CriteriaBuilder builder = OBDal.getInstance().getSession().getCriteriaBuilder();
    CriteriaQuery<Currency> criteria = builder.createQuery(Currency.class);
    Root<Currency> root = criteria.from(Currency.class);
    criteria.select(root);
    criteria.where(builder.like(root.get("symbol"), "%r"));
    criteria.orderBy(builder.desc(root.get("iSOCode")));

With the previous code we are creating a criteria query to retrieve all the currencies whose symbol ends with an 'r', in a descending order by the ISO code.

Finally, we have just to execute the query using that criteria:

 
    Query<Currency> query = OBDal.getInstance().getSession().createQuery(criteria);
    List<Currency> currencies = query.list();

To know more about criteria queries, refer here.

NewFeature.png Streams

The org.hibernate.query.Query class has a new method called stream() which can be used to handle the query results as a Stream.

The OBQuery API has been extended to make use of this new feature and it also provides a new stream() method that allows to make use of all the operations provided by the Stream API with the results obtained by the execution of the query:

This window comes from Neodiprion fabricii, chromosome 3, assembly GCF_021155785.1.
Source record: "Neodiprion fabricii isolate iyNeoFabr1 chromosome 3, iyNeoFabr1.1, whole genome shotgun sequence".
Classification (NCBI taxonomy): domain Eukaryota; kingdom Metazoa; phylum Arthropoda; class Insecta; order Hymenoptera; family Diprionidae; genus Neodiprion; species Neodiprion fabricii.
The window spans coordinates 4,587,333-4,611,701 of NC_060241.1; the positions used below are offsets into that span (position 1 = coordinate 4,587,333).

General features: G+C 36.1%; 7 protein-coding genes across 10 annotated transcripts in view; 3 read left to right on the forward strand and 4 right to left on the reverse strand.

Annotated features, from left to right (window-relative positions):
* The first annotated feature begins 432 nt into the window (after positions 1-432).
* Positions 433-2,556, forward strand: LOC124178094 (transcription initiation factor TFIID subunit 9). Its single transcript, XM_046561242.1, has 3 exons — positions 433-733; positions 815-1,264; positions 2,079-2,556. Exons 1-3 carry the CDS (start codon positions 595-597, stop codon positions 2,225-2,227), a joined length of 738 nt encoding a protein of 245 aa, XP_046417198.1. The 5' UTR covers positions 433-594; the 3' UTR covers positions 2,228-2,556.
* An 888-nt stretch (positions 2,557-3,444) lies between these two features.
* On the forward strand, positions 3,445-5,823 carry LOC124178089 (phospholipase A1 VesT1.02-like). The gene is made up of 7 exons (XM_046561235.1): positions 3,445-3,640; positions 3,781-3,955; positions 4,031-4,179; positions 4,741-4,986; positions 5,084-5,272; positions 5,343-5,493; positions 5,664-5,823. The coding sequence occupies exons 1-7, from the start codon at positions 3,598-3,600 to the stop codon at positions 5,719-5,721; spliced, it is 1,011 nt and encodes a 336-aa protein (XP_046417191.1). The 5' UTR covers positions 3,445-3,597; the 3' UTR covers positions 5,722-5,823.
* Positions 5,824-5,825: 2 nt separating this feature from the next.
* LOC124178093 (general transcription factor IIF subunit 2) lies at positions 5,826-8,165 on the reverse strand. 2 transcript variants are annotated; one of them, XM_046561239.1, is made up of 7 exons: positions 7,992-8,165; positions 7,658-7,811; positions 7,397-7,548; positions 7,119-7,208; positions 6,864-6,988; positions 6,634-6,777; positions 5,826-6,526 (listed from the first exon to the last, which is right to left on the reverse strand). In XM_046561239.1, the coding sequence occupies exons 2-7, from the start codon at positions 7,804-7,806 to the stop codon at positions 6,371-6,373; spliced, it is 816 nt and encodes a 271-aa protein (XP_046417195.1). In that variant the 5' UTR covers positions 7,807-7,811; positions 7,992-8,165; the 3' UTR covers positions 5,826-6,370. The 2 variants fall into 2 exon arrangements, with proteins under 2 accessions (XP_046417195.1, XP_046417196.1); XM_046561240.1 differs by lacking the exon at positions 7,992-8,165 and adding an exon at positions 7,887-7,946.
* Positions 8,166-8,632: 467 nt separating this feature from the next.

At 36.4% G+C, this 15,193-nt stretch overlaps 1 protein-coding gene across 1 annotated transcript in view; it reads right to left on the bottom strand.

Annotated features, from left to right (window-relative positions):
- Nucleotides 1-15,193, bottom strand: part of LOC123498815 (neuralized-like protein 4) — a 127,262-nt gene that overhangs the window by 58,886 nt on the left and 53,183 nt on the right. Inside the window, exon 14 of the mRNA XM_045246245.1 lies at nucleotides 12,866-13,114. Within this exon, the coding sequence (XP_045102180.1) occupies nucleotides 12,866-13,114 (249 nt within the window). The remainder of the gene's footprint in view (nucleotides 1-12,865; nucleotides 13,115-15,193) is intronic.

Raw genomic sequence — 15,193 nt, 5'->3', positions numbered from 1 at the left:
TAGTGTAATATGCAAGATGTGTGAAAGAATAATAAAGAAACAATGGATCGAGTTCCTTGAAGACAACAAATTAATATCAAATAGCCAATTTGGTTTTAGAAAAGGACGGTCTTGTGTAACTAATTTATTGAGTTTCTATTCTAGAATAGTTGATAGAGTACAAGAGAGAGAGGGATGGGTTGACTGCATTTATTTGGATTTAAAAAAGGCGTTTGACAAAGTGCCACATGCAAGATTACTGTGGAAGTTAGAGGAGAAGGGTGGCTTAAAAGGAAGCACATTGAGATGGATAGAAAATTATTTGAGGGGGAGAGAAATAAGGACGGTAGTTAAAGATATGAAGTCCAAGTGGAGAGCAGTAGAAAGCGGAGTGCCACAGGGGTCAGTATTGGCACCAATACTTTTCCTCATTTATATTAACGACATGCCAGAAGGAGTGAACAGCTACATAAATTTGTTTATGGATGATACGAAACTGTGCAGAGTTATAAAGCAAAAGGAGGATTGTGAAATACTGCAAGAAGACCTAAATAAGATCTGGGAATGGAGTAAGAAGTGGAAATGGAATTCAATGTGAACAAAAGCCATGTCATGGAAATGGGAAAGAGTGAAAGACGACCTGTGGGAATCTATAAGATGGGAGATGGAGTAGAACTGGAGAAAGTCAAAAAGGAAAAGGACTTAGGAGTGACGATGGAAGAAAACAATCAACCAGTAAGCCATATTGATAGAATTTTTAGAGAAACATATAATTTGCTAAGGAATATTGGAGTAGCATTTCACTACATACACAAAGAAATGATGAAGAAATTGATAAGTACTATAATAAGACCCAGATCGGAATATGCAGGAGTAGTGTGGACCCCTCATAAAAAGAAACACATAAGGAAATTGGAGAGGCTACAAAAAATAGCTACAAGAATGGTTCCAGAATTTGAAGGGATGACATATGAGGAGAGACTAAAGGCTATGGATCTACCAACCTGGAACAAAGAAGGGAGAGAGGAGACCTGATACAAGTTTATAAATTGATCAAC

...
    private static final Logger log = LoggerFactory.getLogger(MyClass.class);
    ...
    OBQuery<Currency> query = OBDal.getInstance().createQuery(Currency.class,
        "as c where c.standardPrecision = 2");
    query.stream().forEach(currency -> log.info("ISO Code: {}", currency.getISOCode()));

It is important to note that while streaming the query data it is being read and kept in memory, for this reason the session cache should be cleared once in a while in the same way it is explained here.

NewFeature.png Join unrelated entities

Find here an article describing this feature.

NewFeature.png ScrollableResults is now AutoCloseable

This allows to use them in try-with-resources:

 
    // Hibernate 3.6 (it continues working in 5.3)
    ScrollableResults results = queryService.scroll();
    try {
      ...
    } finally {
      results.close();
    }

is equivalent to:

 
   // Hibernate 5.3
   try (ScrollableResults results = queryService.scroll()) {
      ...      
   }

Error.png Registering SQL Functions

The deprecated OBDal.getInstance().registerSQLFunction method has been removed because it is no longer supported to register SQL functions in that way.

The standard way of registering SQL functions is by using an org.openbravo.dal.core.SQLFunctionRegister as explained here.

Error.png Openbravo API Changes

See here to check the full list of API changes introduced in Openbravo with the upgrade.

Related Links

Data Access Layer

Data Access Layer Performance

How to do a complex query using the DAL-1

How to do a complex query using the DAL-2

Retrieved from "http://wiki.openbravo.com/wiki/Hibernate_5.3_Migration_Guide"